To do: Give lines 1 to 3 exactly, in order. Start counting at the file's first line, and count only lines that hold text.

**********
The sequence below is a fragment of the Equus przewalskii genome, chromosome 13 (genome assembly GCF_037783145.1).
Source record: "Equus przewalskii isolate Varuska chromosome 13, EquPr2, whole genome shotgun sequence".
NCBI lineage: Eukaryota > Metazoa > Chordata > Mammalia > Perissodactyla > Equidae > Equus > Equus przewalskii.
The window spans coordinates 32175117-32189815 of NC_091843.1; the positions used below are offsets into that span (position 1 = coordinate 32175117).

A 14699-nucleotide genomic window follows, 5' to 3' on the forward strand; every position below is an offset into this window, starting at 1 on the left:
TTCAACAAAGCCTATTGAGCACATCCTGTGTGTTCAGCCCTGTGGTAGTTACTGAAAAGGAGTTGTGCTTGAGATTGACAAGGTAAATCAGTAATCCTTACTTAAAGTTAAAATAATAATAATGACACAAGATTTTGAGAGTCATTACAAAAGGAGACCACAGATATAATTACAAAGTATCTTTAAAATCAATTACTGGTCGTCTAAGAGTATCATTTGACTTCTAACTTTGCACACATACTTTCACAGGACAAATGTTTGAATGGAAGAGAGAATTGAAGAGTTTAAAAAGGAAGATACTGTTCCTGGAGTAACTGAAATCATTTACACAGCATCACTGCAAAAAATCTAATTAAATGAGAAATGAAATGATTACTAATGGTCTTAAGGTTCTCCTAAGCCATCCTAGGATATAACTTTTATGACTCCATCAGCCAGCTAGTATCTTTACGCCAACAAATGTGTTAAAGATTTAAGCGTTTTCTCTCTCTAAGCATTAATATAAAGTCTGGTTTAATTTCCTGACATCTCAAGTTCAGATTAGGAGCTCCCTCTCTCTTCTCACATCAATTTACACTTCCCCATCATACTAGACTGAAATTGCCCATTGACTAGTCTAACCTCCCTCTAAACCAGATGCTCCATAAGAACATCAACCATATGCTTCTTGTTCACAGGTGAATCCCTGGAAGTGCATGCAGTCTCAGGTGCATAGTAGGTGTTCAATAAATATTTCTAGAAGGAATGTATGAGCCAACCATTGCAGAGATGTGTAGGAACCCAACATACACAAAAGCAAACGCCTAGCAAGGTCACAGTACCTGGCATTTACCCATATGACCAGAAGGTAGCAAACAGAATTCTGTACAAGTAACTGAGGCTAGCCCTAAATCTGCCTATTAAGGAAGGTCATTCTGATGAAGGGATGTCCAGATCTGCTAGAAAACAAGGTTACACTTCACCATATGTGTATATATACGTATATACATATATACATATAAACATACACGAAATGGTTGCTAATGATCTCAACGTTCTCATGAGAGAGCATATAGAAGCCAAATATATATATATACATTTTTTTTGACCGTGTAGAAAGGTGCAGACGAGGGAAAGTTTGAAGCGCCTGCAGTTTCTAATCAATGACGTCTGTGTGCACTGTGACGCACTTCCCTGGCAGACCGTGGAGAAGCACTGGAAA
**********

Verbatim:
The sequence below is a fragment of the Equus przewalskii genome, chromosome 13 (genome assembly GCF_037783145.1).
Source record: "Equus przewalskii isolate Varuska chromosome 13, EquPr2, whole genome shotgun sequence".
NCBI lineage: Eukaryota > Metazoa > Chordata > Mammalia > Perissodactyla > Equidae > Equus > Equus przewalskii.